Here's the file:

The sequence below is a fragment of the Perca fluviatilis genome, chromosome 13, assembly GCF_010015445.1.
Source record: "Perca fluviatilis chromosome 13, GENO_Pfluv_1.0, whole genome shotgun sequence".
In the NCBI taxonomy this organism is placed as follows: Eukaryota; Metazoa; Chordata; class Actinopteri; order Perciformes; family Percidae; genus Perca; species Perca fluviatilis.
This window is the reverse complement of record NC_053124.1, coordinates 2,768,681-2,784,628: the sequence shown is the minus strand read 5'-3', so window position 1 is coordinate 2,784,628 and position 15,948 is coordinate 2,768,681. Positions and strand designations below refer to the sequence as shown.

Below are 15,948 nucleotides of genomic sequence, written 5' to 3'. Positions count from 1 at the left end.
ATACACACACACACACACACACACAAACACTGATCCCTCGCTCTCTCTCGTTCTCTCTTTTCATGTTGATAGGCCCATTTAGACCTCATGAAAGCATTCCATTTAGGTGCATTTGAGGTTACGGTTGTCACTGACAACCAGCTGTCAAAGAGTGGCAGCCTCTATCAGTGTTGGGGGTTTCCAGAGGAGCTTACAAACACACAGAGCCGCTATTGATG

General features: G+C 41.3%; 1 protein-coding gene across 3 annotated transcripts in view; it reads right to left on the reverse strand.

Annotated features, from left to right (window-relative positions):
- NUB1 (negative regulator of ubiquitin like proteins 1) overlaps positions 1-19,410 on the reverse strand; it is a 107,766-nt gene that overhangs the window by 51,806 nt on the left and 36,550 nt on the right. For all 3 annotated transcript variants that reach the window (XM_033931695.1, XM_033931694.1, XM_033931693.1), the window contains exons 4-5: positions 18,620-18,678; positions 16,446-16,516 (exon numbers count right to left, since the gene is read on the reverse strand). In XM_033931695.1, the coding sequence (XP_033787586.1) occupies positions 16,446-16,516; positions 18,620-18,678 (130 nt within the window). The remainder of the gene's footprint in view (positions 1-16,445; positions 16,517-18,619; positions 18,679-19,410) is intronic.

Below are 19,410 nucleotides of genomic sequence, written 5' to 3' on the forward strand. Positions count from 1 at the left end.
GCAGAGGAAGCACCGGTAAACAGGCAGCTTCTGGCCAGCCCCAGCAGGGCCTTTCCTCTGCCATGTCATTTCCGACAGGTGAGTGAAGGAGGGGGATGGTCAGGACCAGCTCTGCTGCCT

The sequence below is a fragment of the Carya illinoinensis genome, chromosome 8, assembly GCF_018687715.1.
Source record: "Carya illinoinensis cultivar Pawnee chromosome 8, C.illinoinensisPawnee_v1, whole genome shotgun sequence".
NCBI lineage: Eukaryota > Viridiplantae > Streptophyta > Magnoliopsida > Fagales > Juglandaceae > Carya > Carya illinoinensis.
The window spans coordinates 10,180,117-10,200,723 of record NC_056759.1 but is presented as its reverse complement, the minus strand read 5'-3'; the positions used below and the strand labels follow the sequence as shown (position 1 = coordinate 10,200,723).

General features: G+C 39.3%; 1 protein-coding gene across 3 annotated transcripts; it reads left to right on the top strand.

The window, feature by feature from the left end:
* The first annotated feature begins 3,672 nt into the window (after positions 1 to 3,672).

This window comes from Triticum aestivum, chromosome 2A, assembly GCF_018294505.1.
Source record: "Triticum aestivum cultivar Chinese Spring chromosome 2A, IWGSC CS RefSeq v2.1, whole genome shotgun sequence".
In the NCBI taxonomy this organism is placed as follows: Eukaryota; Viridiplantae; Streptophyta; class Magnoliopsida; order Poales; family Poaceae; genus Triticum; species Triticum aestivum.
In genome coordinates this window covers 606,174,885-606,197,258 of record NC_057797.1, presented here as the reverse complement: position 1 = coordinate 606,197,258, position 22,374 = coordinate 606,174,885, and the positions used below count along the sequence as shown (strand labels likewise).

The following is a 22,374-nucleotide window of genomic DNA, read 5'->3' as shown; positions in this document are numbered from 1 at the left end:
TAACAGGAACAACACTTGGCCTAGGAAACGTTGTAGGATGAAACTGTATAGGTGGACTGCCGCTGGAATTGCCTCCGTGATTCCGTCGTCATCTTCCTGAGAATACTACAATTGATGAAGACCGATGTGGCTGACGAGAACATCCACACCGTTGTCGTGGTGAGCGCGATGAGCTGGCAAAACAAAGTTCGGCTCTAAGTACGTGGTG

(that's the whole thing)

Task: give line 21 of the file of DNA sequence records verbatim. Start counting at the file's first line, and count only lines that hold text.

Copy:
In the NCBI taxonomy this organism is placed as follows: Eukaryota; Viridiplantae; Streptophyta; class Magnoliopsida; order Poales; family Poaceae; genus Triticum; species Triticum aestivum.